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Deconstructing the Colonial Mentality and Ethnic Identity of Filipinos: An Exploratory Study of Second Generation Filipinos
Exploratory study of second generation Filipinos
Morente, Desmond R.
Kaplan, Karen CadieroOchoa, AlbertoPerez, WilliamOchoa, Gilda
xv, 196 pages : illustrations.
Studying the ethnic identity perceptions and experiences of Filipinos is important because Filipinos are homogenized as Asians in contemporary U.S. society. This misidentification of Filipinos as Asians is misleading. Asians have been stereotyped as the model minority. The term "model minority" romanticizes Asian Americans as hardworking, successful, and law abiding citizens that overcome hardship, oppression, and racism to achieve success (Alvarez, Juang, & Liang, 2006; Lee & Joo, 2005). Yet, there are significant differences between Asians and Filipinos based on social class, period of immigration into the U.S., immigration patterns, language diversity, religion, and beliefs or values, and sense of colonialism. The purpose of this study was to examine Filipino college students' perspectives on internalized colonial mentality, collective self-esteem, ethnic identity, social class, and academic success. The main research question asked: What social factors (colonial mentality, collective self-esteem, social class, ethnicity, academic success) influence Filipino college-aged students' perception of their identity. To begin to answer the main research question, a sequential explanatory mixed methods design was used, a two-phase design. The first phase consisted of collecting and analyzing quantitative data from 100 Filipino/a college students in San Diego County. The second phase consisted of semi-structured focus group and student interviews with Filipinos. Lastly, a mixed methods phase was used to explore and explain quantitative patterns using the results from the qualitative phase. The salient findings of the study suggest the following: 1. Quantitative findings: Moderate levels of colonial mentality, high levels of ethnic Identity, and collective self-esteem among Filipinos. 2. Qualitative findings: Themes that emerged were colonial mentality, ethnic identity, language, Kapwa, minority, education, and collective self-esteem. 3. Mixed Methods: Qualitative findings supported and explained the patterns during the quantitative phase. This study highlighted the personal narratives and struggles of Filipinos. Furthermore, this study contributed to our understanding of the educational barriers faced by Filipinos and to unmasking the barriers and struggles that go unseen or hidden by the racialization of Filipinos as Asians (Buenavista, 2010). Moreover, this study suggests strategic ways to support and foster success among this forgotten group.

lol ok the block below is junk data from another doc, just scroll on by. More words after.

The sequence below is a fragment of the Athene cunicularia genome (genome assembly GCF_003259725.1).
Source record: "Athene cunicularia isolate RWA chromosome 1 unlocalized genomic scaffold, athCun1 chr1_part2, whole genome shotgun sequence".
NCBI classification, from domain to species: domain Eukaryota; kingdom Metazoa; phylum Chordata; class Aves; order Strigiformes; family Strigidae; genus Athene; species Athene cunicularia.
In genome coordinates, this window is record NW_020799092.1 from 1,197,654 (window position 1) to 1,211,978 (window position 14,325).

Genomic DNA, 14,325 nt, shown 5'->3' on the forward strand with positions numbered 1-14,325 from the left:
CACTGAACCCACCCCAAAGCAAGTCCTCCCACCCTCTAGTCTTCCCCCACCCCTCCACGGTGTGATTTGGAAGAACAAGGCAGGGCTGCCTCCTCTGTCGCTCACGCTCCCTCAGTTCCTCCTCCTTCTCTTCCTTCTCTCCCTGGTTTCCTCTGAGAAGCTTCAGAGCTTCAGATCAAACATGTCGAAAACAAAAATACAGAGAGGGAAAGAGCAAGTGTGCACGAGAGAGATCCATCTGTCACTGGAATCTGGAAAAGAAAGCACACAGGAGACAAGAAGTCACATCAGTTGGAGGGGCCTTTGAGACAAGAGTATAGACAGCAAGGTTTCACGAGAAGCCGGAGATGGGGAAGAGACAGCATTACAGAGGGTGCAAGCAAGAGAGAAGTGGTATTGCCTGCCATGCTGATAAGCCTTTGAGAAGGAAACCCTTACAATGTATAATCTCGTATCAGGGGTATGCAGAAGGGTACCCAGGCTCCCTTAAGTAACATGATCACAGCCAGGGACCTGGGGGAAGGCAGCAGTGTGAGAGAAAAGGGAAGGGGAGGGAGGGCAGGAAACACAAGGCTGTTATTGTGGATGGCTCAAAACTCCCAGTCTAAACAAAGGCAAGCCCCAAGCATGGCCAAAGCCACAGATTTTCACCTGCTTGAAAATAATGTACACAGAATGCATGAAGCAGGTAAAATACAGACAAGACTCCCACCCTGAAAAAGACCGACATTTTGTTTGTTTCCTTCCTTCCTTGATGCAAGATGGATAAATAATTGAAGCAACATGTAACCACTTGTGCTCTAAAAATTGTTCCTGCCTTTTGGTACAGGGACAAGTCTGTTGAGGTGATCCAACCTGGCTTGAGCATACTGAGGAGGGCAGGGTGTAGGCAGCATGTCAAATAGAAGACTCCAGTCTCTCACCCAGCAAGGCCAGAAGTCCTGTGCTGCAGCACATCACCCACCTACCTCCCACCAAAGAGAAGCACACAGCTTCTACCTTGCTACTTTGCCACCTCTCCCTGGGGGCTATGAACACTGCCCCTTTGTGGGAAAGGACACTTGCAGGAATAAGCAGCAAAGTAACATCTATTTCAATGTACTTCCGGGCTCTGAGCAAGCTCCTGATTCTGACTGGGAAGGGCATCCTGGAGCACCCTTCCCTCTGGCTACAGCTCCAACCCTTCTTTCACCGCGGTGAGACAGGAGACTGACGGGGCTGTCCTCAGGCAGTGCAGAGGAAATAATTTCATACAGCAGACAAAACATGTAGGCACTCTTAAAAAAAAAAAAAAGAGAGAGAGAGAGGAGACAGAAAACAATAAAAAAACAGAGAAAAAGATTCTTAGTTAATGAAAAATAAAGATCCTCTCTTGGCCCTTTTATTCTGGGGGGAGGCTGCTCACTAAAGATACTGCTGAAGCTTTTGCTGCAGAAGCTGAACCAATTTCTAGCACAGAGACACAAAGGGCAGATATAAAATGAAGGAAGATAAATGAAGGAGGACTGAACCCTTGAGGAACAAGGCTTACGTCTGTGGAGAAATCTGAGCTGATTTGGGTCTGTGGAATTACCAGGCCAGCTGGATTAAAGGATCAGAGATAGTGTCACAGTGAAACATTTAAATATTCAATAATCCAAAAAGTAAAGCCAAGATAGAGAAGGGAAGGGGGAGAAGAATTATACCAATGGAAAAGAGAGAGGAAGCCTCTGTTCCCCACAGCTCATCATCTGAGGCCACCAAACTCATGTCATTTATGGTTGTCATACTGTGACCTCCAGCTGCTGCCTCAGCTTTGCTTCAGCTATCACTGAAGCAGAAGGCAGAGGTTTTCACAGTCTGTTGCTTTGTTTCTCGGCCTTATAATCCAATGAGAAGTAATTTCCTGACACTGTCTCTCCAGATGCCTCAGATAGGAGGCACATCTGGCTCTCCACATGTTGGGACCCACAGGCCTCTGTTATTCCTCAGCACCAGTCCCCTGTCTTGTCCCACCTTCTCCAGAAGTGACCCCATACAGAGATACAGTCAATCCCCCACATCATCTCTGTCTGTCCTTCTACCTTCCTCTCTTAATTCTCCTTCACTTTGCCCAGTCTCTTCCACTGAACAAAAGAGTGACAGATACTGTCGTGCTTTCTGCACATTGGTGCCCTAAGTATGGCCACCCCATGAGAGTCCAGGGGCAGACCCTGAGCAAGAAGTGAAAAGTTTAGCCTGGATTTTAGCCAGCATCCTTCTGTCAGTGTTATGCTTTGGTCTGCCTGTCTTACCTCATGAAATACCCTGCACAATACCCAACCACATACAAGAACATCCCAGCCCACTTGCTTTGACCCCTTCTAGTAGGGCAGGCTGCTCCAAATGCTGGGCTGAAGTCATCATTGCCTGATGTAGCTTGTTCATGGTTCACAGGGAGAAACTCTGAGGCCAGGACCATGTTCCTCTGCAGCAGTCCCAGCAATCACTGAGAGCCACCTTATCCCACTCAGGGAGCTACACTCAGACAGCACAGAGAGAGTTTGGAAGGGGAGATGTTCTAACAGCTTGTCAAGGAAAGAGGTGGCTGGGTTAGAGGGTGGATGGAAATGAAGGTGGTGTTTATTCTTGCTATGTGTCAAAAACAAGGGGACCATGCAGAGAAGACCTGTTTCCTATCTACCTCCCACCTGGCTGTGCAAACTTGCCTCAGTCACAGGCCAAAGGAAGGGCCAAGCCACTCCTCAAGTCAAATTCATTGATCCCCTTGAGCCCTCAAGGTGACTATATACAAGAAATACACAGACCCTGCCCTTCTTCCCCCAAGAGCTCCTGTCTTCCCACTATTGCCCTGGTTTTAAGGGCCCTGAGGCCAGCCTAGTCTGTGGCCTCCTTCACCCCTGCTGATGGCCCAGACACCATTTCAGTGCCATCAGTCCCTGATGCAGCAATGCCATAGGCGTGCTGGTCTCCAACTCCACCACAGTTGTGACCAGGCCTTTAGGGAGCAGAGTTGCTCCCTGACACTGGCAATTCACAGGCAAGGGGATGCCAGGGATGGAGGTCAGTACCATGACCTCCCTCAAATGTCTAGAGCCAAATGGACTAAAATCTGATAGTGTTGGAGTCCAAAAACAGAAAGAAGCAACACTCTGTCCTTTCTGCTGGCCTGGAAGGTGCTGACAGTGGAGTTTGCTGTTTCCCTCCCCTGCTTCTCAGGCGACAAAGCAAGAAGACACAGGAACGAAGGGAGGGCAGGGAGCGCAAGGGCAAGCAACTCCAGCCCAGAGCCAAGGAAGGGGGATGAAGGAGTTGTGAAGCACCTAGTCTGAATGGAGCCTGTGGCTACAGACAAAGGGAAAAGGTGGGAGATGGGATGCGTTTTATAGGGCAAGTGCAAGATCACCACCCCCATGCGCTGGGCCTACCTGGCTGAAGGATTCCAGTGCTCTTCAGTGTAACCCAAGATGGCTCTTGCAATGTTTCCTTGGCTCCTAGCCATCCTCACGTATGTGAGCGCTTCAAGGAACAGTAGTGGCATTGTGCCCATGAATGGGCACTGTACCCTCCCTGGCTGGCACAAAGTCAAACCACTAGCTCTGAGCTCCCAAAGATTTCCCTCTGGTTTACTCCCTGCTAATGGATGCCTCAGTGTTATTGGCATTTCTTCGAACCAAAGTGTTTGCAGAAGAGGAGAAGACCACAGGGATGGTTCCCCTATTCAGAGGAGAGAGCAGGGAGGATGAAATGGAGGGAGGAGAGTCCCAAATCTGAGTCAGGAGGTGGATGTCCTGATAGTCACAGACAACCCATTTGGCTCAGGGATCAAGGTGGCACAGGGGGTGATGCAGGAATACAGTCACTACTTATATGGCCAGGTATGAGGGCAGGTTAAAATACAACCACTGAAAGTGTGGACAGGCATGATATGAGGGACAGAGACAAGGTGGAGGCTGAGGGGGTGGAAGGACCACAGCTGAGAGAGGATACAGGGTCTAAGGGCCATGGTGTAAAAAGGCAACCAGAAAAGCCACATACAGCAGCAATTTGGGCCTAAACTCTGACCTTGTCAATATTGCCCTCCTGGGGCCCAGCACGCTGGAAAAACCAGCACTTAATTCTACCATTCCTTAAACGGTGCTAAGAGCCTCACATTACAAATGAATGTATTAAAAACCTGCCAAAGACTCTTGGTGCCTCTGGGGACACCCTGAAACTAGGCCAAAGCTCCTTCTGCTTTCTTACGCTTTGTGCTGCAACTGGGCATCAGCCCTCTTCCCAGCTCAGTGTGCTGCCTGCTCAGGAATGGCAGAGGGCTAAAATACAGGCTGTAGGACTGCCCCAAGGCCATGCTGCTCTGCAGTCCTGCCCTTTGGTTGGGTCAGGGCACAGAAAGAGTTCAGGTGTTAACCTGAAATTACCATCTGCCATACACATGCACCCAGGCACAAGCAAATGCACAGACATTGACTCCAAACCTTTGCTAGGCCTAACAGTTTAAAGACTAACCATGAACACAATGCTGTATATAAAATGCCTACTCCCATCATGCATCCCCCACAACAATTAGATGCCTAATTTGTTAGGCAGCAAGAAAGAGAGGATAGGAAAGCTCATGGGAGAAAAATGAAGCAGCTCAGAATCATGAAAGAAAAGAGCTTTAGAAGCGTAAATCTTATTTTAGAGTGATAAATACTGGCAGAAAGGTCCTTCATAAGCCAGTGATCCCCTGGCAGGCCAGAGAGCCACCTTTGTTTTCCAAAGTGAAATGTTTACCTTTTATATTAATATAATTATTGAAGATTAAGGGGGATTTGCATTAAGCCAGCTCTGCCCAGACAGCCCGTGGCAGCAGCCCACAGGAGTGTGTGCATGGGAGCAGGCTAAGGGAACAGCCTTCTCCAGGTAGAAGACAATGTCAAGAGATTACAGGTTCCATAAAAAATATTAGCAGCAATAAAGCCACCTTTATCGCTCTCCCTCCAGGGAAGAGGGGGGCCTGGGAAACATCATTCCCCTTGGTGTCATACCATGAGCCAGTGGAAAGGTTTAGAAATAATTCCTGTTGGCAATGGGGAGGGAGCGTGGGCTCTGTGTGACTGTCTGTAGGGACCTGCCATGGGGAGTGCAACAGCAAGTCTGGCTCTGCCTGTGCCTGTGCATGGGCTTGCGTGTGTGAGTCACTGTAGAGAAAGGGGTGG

San Diego State University
Doctor of Philosophy (Ph.D.) Claremont Graduate University and San Diego State University, 2015
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